My visit to Warrenton had me seeking out evidence of the town's antebellum slave life. I was a little surprised it was actually not too difficult to find. While I only took a hand full of shots of what appeared to be surviving slave quarters, there were a number more dotting the town's landscape, often behind beautiful historic homes.
Parking at the town's visitor center put us adjacent to what is known as the Mosby House. And behind the Mosby House was the two story building pictured above. Although I did not go in the building, if I had to guess, I would wager that the right side door of the building entered into what served as the home's kitchen and the left door probably when up stairs to an apartment room. While many slave quarters that I have encountered in Virginia are two story structures, most are more horizontally oriented. I found it an extremely interesting design.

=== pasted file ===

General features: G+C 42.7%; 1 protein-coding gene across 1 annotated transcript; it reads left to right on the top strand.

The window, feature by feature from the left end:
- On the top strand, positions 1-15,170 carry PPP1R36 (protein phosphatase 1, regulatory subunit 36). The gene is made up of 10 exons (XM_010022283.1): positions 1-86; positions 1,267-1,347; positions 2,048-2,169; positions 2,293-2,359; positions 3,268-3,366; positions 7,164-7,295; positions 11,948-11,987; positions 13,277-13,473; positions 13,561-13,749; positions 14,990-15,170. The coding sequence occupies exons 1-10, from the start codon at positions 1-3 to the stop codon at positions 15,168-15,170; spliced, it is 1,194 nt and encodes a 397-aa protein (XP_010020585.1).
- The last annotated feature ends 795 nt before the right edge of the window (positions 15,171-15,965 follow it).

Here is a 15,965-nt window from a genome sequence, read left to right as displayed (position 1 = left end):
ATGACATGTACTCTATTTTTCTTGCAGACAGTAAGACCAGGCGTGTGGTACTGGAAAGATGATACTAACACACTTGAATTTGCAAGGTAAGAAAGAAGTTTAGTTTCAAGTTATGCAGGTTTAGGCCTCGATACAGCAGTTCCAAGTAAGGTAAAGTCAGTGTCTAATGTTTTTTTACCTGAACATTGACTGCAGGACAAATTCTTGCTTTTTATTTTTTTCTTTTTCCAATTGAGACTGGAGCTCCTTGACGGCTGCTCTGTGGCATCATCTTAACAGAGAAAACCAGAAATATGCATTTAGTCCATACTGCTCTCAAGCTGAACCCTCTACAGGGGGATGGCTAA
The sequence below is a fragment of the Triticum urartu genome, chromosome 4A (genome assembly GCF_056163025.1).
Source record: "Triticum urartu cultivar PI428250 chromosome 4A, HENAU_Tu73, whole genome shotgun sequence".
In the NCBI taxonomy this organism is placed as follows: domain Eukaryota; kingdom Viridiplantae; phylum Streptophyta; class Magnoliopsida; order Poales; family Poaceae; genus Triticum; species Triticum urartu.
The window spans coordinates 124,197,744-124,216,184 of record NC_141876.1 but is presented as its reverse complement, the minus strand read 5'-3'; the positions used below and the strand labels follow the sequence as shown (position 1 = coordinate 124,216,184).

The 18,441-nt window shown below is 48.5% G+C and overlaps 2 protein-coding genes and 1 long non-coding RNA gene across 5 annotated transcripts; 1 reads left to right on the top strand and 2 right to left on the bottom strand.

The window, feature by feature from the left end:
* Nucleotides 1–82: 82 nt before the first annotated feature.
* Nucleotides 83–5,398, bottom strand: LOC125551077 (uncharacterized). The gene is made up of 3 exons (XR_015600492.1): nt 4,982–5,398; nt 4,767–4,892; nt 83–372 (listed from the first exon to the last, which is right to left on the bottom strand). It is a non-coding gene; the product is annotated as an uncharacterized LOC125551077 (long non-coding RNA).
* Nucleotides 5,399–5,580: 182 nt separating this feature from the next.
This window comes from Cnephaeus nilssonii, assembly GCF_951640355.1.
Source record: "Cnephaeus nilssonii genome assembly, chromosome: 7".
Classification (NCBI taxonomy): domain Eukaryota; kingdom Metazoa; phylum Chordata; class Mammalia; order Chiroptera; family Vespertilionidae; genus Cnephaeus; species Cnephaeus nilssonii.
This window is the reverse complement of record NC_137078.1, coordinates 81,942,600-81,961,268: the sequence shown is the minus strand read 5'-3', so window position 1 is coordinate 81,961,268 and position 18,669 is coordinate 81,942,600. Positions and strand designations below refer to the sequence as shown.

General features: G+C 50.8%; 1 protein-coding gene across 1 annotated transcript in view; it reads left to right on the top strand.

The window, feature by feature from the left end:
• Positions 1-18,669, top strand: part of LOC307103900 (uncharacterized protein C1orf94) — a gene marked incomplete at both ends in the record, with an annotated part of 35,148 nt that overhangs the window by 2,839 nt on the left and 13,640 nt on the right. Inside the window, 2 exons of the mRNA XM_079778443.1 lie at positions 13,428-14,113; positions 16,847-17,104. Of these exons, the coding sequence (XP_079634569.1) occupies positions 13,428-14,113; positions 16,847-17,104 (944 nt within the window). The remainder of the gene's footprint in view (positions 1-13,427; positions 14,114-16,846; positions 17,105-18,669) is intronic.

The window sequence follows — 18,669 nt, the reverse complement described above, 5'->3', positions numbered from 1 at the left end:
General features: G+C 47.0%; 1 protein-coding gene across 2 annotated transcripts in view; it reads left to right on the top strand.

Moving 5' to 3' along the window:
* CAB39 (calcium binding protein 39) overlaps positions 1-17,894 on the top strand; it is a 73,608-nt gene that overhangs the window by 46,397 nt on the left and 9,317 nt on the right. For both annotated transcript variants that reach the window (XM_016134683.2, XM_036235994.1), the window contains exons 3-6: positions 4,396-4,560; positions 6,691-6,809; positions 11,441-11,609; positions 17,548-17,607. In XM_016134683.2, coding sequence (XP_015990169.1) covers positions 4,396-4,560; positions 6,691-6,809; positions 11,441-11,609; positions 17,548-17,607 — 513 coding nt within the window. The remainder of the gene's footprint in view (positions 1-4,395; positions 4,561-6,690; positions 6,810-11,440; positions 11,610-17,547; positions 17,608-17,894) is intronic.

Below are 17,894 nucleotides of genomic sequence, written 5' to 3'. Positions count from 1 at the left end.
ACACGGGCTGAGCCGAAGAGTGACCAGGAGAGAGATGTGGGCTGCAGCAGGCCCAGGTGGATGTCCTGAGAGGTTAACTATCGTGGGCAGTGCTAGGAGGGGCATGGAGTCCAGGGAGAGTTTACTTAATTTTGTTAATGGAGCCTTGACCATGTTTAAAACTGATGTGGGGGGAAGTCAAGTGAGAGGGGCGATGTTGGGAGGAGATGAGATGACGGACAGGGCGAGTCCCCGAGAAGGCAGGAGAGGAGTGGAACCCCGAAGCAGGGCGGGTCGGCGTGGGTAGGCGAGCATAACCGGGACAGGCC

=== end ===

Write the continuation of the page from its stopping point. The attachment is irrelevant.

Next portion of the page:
A short walk across the yard was what probably served as a smokehouse. This square-shaped brick building with a pitched-point roof is common for Virginia smokehouses.
Although the home is called the Mosby House, it was actually built by Edward Spillman, a judge, in 1859. The famed Confederate guerrilla leader Col. John Singleton Mosby owned the home after the Civil War. Later, Confederate general Eppa Hunton owned the home.
Walking down a side street I noticed the above brick building. It, too, was likely a kitchen and house slave/cook's quarters. It looks like it has been converted into a small home office or guest apartment.
The small frame building shown above fits the description of a town slave quarters. The structure has had a few alterations and additions to it but it was quite small as can be seen when comparing it to the car parked next to it.
Now I am curious to explore some other old Virginia towns to see if Warrenton's town slave quarters are just uncommonly common.